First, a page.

Vanderbilt: The Rise And Fall Of An American Dynasty
By: Anderson Cooper
History / Biography / Memoir
Opening Line: “Gladys had to be out of The Breakers by four o’clock. That was the deadline they’d given her.”
Overall: This book about the Vanderbilt family is written by Anderson Cooper, a famous journalist, and the son of Gloria Vanderbilt. He starts this book out in 2018 as the last Vanderbilt was being kicked out of the family palace, The Breakers. The Breakers is the most opulent of Newport’s Gilded Age mansions, and is now a tourist attraction in Rhode Island. No more Vanderbilts can apparently afford to live there, in the family mansion that the Vanderbilts had built in 1895. Then the book goes way back to 1794, when Cornelius Vanderbilt, The Commodore, which he would later be called, was born on Staten Island. It talks about how he was an enterprising young man, who preferred work over school, and how he started earning money working right away. It goes on to talk about his obsession with making money through all his business enterprises and how much money exactly he made for the family. Then the books jumps further back to 1660 when the very first “Vanderbilt” named, Jan Aertsen, a farmer from the village of “Bilt” in Holland came over to New York. He was poor and came over as an indentured servant. His name got recorded as, Jan Aertsen van der Bilt, meaning, ”from the Bilt”. The book jumps around in time, with each chapter talking about a different time period and a different topic or person(s) in the family tree. The first half of the book is described at Part One: The Rise, and the second half is called Part Two: The Fall. The book details how the family money was made and by whom. Then it also describes the many frivolous ways all the millions were spent and by whom. It also discusses his mother Gloria Vanderbilt and her tumultuous life. It details the legal custody case fought over her and her fortune when she was a child. Then it talks briefly about her glamorous society life. The book ends after Anderson’s mother dies and he claims that he has always felt very detached from the Vanderbilts, and considers himself a Cooper after his father. Lastly, it mentions Anderson’s new baby son and who he is named after.
Ovations: I love history, and found this book fascinating. I learned a lot from this book that I did not know. It is full of interesting information about the life of the Vanderbilt family. I loved the section of family photos that is included in the center, though I wish there had been more of them. I also liked the family tree included at the front of the book. I referred to it constantly as I was reading the book. It talks about other prominent New York society families as well. I enjoyed the section where Anderson talks about exact locations and streets in New York and what used to be there, and what is there now. That was very unusual to do, and gave an interesting take on the many losses of the family legacy.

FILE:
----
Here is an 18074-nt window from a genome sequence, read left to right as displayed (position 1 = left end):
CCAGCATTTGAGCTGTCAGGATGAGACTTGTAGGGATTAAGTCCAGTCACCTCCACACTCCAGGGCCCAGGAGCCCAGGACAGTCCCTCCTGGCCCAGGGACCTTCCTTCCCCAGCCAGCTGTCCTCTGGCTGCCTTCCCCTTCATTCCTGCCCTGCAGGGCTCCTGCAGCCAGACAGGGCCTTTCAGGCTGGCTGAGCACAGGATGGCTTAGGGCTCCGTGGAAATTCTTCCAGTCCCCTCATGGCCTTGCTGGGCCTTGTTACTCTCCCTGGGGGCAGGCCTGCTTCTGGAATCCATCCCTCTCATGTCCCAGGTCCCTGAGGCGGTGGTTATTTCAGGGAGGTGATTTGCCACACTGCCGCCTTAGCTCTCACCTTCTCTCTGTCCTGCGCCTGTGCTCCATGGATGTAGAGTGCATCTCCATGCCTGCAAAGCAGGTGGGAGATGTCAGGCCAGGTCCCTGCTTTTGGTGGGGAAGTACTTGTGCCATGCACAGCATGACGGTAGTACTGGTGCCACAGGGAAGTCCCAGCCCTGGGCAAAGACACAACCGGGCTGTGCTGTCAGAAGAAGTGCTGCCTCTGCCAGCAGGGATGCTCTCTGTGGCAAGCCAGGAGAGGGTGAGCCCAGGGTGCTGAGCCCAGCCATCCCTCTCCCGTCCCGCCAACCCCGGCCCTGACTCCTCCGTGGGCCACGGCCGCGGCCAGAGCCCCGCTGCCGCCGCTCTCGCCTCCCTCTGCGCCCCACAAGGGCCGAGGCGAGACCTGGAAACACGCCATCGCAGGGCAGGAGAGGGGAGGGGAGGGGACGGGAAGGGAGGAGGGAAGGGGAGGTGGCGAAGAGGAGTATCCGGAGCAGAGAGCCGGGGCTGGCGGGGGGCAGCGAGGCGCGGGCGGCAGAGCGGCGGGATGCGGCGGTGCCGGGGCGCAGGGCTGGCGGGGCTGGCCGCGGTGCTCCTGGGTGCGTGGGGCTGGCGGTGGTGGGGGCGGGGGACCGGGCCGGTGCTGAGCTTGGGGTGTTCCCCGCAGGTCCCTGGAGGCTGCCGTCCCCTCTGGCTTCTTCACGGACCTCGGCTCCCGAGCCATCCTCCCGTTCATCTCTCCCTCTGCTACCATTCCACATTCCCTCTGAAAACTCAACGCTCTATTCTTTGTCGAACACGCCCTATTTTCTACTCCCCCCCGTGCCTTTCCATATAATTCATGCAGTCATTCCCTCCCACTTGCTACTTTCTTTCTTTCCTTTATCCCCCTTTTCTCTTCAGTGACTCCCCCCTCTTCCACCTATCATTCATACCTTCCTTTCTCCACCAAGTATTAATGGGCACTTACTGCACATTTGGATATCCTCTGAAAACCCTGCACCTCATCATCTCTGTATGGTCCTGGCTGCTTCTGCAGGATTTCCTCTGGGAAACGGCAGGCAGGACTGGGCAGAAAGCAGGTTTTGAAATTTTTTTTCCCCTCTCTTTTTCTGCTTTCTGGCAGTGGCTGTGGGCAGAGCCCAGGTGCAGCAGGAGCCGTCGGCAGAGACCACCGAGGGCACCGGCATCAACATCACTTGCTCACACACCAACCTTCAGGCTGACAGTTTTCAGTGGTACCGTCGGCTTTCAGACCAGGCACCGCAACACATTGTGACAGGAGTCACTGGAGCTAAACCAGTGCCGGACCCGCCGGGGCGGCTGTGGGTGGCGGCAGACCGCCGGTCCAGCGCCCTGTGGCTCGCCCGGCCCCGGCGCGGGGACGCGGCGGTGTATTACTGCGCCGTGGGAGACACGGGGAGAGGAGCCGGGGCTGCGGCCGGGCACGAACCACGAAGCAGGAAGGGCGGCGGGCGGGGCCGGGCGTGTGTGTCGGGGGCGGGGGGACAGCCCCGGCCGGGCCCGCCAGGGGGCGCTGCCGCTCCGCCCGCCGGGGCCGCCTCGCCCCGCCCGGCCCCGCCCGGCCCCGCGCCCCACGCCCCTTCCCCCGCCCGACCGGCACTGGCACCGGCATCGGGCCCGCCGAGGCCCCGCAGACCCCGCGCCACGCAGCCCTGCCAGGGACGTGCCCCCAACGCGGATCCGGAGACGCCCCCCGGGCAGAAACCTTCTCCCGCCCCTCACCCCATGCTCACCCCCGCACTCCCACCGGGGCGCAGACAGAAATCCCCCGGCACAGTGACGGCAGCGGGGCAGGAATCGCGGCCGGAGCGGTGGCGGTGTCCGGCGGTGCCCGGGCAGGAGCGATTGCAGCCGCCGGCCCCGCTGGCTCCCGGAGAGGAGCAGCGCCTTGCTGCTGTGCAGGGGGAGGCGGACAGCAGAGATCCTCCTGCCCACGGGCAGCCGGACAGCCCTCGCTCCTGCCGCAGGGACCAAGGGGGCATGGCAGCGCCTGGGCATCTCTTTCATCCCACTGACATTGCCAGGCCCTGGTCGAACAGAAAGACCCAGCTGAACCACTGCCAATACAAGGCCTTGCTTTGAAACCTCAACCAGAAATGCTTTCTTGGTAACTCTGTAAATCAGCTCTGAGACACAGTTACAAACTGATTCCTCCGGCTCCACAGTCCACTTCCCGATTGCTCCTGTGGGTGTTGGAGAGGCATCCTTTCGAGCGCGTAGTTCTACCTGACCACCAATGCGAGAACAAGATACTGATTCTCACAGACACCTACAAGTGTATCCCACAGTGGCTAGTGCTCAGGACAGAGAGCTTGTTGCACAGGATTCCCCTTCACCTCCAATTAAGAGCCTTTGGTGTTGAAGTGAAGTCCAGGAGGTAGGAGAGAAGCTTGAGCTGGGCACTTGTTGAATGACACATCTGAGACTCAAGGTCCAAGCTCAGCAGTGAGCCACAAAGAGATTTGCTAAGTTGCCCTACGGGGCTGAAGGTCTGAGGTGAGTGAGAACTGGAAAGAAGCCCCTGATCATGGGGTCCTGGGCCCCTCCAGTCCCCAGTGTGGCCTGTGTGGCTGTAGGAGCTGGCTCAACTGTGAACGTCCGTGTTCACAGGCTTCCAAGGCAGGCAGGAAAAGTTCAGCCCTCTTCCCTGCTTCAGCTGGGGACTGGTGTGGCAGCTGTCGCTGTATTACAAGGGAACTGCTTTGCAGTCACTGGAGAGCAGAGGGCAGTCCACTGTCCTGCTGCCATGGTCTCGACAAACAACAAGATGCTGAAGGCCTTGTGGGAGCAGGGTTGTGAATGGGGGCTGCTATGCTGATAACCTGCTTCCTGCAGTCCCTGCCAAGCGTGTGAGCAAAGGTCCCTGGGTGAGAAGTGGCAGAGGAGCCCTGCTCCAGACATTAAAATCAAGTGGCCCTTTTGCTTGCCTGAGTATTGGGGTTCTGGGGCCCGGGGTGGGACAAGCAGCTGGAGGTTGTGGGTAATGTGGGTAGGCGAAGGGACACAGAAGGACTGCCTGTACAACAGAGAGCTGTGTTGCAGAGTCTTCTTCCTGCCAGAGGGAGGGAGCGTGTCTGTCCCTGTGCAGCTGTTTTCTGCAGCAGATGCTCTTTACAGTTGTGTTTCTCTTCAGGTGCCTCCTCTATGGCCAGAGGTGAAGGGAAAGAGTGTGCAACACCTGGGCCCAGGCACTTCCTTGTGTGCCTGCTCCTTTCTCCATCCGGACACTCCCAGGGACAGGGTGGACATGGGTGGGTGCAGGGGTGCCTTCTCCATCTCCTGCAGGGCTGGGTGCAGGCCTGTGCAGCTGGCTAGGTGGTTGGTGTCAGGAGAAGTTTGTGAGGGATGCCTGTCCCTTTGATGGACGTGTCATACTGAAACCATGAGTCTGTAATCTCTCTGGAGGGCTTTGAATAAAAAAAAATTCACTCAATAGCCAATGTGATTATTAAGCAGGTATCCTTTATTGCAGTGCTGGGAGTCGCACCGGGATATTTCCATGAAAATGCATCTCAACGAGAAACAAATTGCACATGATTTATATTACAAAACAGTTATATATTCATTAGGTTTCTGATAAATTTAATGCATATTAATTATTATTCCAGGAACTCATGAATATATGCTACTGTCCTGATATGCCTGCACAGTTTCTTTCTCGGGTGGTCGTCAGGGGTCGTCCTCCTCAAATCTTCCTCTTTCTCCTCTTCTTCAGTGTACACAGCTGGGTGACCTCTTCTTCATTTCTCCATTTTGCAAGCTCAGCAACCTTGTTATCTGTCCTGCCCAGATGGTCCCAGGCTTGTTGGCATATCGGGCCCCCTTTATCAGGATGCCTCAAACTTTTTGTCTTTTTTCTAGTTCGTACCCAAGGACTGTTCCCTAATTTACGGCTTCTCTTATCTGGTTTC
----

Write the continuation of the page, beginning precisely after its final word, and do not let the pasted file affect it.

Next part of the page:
Oh Well: This book jumps all around in time and is not written linearly. It is not too hard to follow, but just to let you know, it is not a straight-forward time table. Also, it is sort of like a history book. It is very dry and written like a biographer doing research on the family. I thought there would be more family inside information and interesting things that Anderson knew about his famous families past. But, it was just lots of information that anyone researching the Vanderbilt family could find out. Also, for some reason, he really focuses on some things that should be just short sections and instead builds detailed chapters on them. For example, there are so many pages devoted to Truman Capote and his
life. He is not even a Vanderbilt! Yet, other things that really need their own chapters, like his mother’s 4 marriages, he barely gives a mention. That was frustrating! I thought because this book was written by Anderson Cooper, a journalist and a Vanderbilt himself, it would be a great book. However, there are many books written about The Vanderbilt family that are probably much better than this one is.
Opinion: This was an informative book about the illustrious Vanderbilt family. However, the book’s title, The Rise and Fall of an American Empire, makes you think the books is going to be different than it is. It seems like it will be a complete history of the Vanderbilt family from its beginnings to its current day….telling us all about the inside story of how it made then lost its vast fortunes. That is only sort of true. This book is really just different topics about the Vanderbilt family that Anderson wanted to write about. They are thrown together in a disjointed way. It does talk about how the family made and lost money, but in a very dry, detached way, like you would read in a history book. It was not an exciting book or a great book you could not put down. Despite its issues, I am glad I read it, as I learned a lot of new information about the history of the Vanderbilts and of New York itself that I did not know before. Rating 6 out of 10
I bought myself a hardcover, signed, first edition of this book! It was signed by Anderson Cooper! Here are photos of my book. It is not available anymore as far as I know.